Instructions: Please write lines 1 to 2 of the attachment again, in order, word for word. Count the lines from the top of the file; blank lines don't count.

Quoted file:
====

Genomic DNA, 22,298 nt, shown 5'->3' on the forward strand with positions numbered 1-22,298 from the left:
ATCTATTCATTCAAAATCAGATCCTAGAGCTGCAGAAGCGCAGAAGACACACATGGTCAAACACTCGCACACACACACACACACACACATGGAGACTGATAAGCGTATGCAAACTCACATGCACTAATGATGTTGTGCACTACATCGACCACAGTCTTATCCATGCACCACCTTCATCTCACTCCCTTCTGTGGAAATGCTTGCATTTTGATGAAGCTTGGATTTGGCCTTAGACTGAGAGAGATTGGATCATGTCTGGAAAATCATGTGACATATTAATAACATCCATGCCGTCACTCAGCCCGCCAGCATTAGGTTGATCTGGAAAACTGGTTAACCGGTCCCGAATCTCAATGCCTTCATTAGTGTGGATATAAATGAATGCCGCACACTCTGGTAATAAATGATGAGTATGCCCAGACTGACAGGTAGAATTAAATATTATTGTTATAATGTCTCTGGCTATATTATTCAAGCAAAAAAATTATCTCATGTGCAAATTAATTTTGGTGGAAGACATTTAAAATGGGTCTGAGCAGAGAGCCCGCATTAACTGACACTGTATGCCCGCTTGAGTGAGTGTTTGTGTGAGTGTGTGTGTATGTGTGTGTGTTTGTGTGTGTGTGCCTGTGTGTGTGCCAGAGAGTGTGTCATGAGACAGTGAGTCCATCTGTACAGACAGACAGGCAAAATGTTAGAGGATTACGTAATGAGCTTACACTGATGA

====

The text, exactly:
Genomic DNA, 22,298 nt, shown 5'->3' on the forward strand with positions numbered 1-22,298 from the left:
ATCTATTCATTCAAAATCAGATCCTAGAGCTGCAGAAGCGCAGAAGACACACATGGTCAAACACTCGCACACACACACACACACACACATGGAGACTGATAAGCGTATGCAAACTCACATGCACTAATGATGTTGTGCACTACATCGACCACAGTCTTATCCATGCACCACCTTCATCTCACTCCCTTCTGTGGAAATGCTTGCATTTTGATGAAGCTTGGATTTGGCCTTAGACTGAGAGAGATTGGATCATGTCTGGAAAATCATGTGACATATTAATAACATCCATGCCGTCACTCAGCCCGCCAGCATTAGGTTGATCTGGAAAACTGGTTAACCGGTCCCGAATCTCAATGCCTTCATTAGTGTGGATATAAATGAATGCCGCACACTCTGGTAATAAATGATGAGTATGCCCAGACTGACAGGTAGAATTAAATATTATTGTTATAATGTCTCTGGCTATATTATTCAAGCAAAAAAATTATCTCATGTGCAAATTAATTTTGGTGGAAGACATTTAAAATGGGTCTGAGCAGAGAGCCCGCATTAACTGACACTGTATGCCCGCTTGAGTGAGTGTTTGTGTGAGTGTGTGTGTATGTGTGTGTGTTTGTGTGTGTGTGCCTGTGTGTGTGCCAGAGAGTGTGTCATGAGACAGTGAGTCCATCTGTACAGACAGACAGGCAAAATGTTAGAGGATTACGTAATGAGCTTACACTGATGA